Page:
SFU community rallies to reduce impact on environment by purging plastics
The move away from single-use plastics at SFU—now into its third year—continues to ramp up on all three campuses. Since moving in 2020 to eliminate the sale of more than 260,000 individual-use plastic water bottles annually, other than for accessibility purposes, SFU has since eliminated the sale of all other plastic bottle beverages.
That means at SFU, there are no longer water, juice or soft drinks sold in plastic bottles, and this includes franchise locations such as Starbucks, Tim Hortons, and Subway, and within the recently-opened Blenz Coffee and INS Market convenience store in the Student Union Building.
In 2021, all beverages in plastic bottles were eliminated from dining and vending areas. Meanwhile, initiatives such as the student-led Ban the Bottle SFU and Reuse For Good, which had representation from students, staff and campus partners, were instrumental in the move to purge plastics. Additionally, SFU’s Disability and Neurodiversity Alliance played a key role in ensuring efforts to reduce the use of single-use plastics—these efforts were carried out through the framework of climate justice and inclusivity. There are now 170 water bottle refill stations across our campuses in a bid to introduce more sustainable practices.
The results align with the recent announcement of the United Nations’ Environment Assembly’s global plastics pollution treaty. The new, legally binding agreement was created to stem the mounting plastics epidemic, from the world’s oceans to its mountaintops.
Through the efforts of the Re-use for Good initiative, more than 57 kg of plastics waste is eliminated annually, which lowers SFU’s carbon footprint by more than 2.75 metric tonnes of carbon dioxide per year—the equivalent of charging 350,000 smartphones.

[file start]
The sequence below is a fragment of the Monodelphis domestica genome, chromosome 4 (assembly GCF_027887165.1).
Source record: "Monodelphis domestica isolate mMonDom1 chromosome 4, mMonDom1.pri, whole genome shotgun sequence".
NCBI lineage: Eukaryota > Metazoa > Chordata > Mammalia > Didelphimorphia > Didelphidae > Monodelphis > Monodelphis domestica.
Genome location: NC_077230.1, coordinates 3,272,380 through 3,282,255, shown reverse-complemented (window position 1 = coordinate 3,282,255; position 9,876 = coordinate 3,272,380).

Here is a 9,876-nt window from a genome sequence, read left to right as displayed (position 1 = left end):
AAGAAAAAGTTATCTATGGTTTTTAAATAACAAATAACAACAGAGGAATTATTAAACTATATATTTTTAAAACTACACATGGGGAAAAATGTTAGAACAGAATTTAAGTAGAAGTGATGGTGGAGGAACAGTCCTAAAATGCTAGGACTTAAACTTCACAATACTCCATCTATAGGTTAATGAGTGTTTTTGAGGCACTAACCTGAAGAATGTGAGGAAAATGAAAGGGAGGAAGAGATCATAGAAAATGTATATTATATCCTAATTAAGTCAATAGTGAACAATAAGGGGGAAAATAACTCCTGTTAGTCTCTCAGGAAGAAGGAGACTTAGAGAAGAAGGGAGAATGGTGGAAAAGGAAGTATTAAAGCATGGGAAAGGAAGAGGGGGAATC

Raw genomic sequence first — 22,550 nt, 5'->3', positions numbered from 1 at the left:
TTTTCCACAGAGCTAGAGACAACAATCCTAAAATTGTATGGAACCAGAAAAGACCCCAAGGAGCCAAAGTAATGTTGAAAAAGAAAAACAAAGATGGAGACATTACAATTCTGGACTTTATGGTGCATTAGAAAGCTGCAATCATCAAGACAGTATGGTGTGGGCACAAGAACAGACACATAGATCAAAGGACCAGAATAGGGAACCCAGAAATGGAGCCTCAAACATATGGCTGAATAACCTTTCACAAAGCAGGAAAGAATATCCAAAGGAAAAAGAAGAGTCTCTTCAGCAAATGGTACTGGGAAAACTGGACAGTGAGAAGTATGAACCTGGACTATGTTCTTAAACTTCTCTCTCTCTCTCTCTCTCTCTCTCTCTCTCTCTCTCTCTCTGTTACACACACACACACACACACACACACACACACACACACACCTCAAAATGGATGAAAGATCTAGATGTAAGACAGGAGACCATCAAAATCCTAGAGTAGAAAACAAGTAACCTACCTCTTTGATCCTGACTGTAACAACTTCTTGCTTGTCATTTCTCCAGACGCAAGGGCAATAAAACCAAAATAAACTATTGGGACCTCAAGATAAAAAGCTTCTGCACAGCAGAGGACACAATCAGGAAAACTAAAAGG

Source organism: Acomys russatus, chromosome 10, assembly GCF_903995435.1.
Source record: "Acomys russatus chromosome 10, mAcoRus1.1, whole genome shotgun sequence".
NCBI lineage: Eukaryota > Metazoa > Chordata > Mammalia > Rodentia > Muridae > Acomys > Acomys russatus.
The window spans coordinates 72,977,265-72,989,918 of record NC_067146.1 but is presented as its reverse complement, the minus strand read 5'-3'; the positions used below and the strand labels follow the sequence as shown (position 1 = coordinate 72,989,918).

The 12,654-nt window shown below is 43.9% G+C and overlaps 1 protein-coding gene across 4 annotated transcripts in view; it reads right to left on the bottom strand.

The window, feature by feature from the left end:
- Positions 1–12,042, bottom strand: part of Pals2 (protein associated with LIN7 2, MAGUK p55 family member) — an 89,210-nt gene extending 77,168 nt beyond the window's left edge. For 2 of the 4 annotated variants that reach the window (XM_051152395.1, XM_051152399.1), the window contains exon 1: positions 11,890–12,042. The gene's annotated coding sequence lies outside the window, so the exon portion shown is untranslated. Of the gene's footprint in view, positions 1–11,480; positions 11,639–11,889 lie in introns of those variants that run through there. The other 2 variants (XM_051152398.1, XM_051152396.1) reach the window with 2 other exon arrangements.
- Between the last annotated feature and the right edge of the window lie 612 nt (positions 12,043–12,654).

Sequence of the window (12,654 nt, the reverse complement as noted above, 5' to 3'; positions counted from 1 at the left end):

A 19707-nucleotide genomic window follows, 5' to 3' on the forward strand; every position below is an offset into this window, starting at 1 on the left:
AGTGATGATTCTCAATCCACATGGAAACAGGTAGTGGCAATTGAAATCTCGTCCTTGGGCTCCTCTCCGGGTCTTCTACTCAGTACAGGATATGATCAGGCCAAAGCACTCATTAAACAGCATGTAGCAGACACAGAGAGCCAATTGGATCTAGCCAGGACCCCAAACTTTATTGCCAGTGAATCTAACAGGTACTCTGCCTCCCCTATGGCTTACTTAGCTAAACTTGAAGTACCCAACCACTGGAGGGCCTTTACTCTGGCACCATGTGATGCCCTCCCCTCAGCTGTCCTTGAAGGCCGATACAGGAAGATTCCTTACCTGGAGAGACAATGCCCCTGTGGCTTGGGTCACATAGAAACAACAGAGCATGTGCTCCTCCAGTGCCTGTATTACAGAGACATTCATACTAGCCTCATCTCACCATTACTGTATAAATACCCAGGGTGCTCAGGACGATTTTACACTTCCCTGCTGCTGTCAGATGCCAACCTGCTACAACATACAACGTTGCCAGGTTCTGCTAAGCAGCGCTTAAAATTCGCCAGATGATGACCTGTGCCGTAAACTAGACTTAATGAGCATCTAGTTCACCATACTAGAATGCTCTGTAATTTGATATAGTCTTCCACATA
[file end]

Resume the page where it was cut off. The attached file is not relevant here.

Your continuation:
“We all want to do the right thing, and student leadership is vital to sparking change,” says Mireta Strandberg-Salmon, founder of SFU’s Ban the Bottle. “Our success is the result of collaborating with other student groups and with SFU decision-makers to achieve our goal.
“It’s not just about bottled water at one school. It’s about mobilizing change by engaging students, raising awareness and moving the needle on what is possible.”
Mireta Strandberg-Salmon, founder of SFU’s Ban the Bottle.
Students are passionate about their future and causes such as climate change, fair trade and the need for a zero-waste campus, and their determination to find solutions is having a powerful impact, says Mark McLaughlin, SFU’s chief commercial services officer. “Engaging with students and their ideas has been key to making the progress we’re seeing today.”
Learn more about our leadership in sustainability and how to get involved on the SFU Sustainability website.